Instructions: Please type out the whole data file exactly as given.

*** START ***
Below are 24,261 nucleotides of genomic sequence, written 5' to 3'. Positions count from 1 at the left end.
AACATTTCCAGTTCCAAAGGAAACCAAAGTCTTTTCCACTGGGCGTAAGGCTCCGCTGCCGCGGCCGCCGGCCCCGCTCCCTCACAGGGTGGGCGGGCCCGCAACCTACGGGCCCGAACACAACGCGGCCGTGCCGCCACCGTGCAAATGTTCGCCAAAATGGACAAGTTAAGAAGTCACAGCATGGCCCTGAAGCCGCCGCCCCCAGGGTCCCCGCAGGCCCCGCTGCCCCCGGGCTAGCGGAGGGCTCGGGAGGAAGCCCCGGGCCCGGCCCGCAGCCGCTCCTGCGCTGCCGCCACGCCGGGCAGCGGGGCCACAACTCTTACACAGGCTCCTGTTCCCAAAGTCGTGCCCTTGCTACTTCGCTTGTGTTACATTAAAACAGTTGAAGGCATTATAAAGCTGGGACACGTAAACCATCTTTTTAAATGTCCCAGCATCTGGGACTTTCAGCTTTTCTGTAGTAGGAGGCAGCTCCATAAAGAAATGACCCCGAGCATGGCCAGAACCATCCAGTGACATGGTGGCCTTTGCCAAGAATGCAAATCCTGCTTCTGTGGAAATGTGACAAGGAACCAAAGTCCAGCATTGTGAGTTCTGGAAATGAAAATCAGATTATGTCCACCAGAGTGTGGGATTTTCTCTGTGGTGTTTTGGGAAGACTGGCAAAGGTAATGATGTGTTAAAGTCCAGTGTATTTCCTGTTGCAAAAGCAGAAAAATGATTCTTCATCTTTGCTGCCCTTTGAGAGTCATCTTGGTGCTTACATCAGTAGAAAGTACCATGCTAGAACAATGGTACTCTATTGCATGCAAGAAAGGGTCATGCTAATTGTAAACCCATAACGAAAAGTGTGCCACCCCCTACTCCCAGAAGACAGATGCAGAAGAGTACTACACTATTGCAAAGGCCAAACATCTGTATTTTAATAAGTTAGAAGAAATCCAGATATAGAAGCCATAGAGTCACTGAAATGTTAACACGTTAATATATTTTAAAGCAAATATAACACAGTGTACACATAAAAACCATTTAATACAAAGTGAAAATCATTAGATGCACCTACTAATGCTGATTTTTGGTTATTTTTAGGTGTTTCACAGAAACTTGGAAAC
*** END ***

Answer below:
Below are 24,261 nucleotides of genomic sequence, written 5' to 3'. Positions count from 1 at the left end.
AACATTTCCAGTTCCAAAGGAAACCAAAGTCTTTTCCACTGGGCGTAAGGCTCCGCTGCCGCGGCCGCCGGCCCCGCTCCCTCACAGGGTGGGCGGGCCCGCAACCTACGGGCCCGAACACAACGCGGCCGTGCCGCCACCGTGCAAATGTTCGCCAAAATGGACAAGTTAAGAAGTCACAGCATGGCCCTGAAGCCGCCGCCCCCAGGGTCCCCGCAGGCCCCGCTGCCCCCGGGCTAGCGGAGGGCTCGGGAGGAAGCCCCGGGCCCGGCCCGCAGCCGCTCCTGCGCTGCCGCCACGCCGGGCAGCGGGGCCACAACTCTTACACAGGCTCCTGTTCCCAAAGTCGTGCCCTTGCTACTTCGCTTGTGTTACATTAAAACAGTTGAAGGCATTATAAAGCTGGGACACGTAAACCATCTTTTTAAATGTCCCAGCATCTGGGACTTTCAGCTTTTCTGTAGTAGGAGGCAGCTCCATAAAGAAATGACCCCGAGCATGGCCAGAACCATCCAGTGACATGGTGGCCTTTGCCAAGAATGCAAATCCTGCTTCTGTGGAAATGTGACAAGGAACCAAAGTCCAGCATTGTGAGTTCTGGAAATGAAAATCAGATTATGTCCACCAGAGTGTGGGATTTTCTCTGTGGTGTTTTGGGAAGACTGGCAAAGGTAATGATGTGTTAAAGTCCAGTGTATTTCCTGTTGCAAAAGCAGAAAAATGATTCTTCATCTTTGCTGCCCTTTGAGAGTCATCTTGGTGCTTACATCAGTAGAAAGTACCATGCTAGAACAATGGTACTCTATTGCATGCAAGAAAGGGTCATGCTAATTGTAAACCCATAACGAAAAGTGTGCCACCCCCTACTCCCAGAAGACAGATGCAGAAGAGTACTACACTATTGCAAAGGCCAAACATCTGTATTTTAATAAGTTAGAAGAAATCCAGATATAGAAGCCATAGAGTCACTGAAATGTTAACACGTTAATATATTTTAAAGCAAATATAACACAGTGTACACATAAAAACCATTTAATACAAAGTGAAAATCATTAGATGCACCTACTAATGCTGATTTTTGGTTATTTTTAGGTGTTTCACAGAAACTTGGAAAC